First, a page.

Nature is ruled by laws, and when those laws are broken, there are natural consequences. Freedom without law is disorienting and meaningless.

“Tired of life” recalls the Medieval Gnostic virtue of melancholia (or depression) and yes, it’s a virtue, because it’s the only appropriate response to a systemically evil world. It drives the individual’s desire to escape this world and return to Mother Sophia. It opens one’s eyes to the hopelessness of an irredeemable world. The rise in suicide and drug overdose—which is suicide by the scenic route—among middle-aged white males doesn’t portend good things for a millennial generation already “stressed out” and wanting nothing more than to ride the Big Wheel back into the safety of mother’s womb.

Suicide rates are increasing even as Christianity and church attendance decline. This fact challenges the promise that our new cultural openness will increase overall happiness. One of the reasons given for the high rate of LGBT suicide, for instance, is societal alienation. Make it acceptable, they said, and those suicides would go down. Well, they’re no longer alienated. Will the suicide rate go down?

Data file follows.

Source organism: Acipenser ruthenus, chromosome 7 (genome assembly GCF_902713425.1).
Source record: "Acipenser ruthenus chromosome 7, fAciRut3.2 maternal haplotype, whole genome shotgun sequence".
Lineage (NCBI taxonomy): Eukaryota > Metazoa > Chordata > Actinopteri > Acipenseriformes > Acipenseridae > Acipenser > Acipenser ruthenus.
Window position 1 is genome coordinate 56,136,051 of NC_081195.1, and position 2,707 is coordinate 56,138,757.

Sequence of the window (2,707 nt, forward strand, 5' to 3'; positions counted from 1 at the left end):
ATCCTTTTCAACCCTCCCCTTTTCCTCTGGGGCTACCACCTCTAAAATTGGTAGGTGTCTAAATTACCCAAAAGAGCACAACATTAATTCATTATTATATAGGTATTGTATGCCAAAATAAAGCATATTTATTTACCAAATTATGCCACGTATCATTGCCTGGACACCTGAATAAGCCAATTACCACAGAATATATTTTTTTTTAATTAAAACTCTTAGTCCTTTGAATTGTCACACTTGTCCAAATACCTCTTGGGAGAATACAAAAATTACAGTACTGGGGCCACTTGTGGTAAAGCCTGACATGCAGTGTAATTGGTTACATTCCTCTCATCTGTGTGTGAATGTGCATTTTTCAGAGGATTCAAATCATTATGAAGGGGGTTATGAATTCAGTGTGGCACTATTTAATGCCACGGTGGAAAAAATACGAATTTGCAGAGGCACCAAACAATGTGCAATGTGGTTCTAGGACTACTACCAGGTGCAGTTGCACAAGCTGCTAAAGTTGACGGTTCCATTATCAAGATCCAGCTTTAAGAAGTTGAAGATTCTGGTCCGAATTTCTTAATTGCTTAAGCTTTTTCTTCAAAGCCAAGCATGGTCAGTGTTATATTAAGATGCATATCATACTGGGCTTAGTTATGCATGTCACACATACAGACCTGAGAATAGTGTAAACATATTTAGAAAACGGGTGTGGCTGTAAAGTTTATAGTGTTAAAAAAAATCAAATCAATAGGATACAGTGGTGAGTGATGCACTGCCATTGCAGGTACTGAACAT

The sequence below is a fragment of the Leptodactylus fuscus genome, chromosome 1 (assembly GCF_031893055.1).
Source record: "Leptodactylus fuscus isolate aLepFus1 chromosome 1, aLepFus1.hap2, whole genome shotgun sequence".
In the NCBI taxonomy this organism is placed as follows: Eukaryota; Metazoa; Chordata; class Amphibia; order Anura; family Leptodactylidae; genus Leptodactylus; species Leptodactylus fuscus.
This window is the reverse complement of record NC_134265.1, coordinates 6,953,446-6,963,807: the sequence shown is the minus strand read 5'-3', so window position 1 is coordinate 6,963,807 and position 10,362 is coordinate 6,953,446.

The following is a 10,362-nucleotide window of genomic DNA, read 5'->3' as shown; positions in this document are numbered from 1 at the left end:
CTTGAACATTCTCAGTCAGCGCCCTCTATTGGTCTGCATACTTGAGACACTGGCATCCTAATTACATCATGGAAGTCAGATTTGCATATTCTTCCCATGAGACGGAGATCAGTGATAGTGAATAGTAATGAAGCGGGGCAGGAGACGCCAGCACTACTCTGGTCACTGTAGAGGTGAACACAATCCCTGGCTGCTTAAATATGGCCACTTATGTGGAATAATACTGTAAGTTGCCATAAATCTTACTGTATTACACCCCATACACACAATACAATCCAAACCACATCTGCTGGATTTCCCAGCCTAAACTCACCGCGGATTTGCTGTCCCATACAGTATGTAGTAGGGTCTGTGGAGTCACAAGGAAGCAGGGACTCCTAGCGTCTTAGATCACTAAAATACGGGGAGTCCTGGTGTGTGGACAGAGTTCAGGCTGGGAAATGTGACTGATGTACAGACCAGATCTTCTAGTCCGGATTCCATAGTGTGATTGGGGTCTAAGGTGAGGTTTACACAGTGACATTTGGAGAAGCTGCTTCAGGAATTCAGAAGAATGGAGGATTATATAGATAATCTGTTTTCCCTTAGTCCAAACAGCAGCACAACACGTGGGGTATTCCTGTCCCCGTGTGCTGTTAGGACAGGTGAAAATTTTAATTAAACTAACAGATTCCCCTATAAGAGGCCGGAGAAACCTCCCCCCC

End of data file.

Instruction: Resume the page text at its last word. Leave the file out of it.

My guess is no, precisely because fundamentally disordered behavior cannot lead to true happiness. Nature is ruled by laws, and when those laws are broken, there are natural consequences. Freedom without law is disorienting and meaningless. Put another way, when the self’s desires are put above all else, yes, there will be a tiredness with life, because the self is ultimately boring (see this great Federalist article), and we weren’t meant to be autonomous.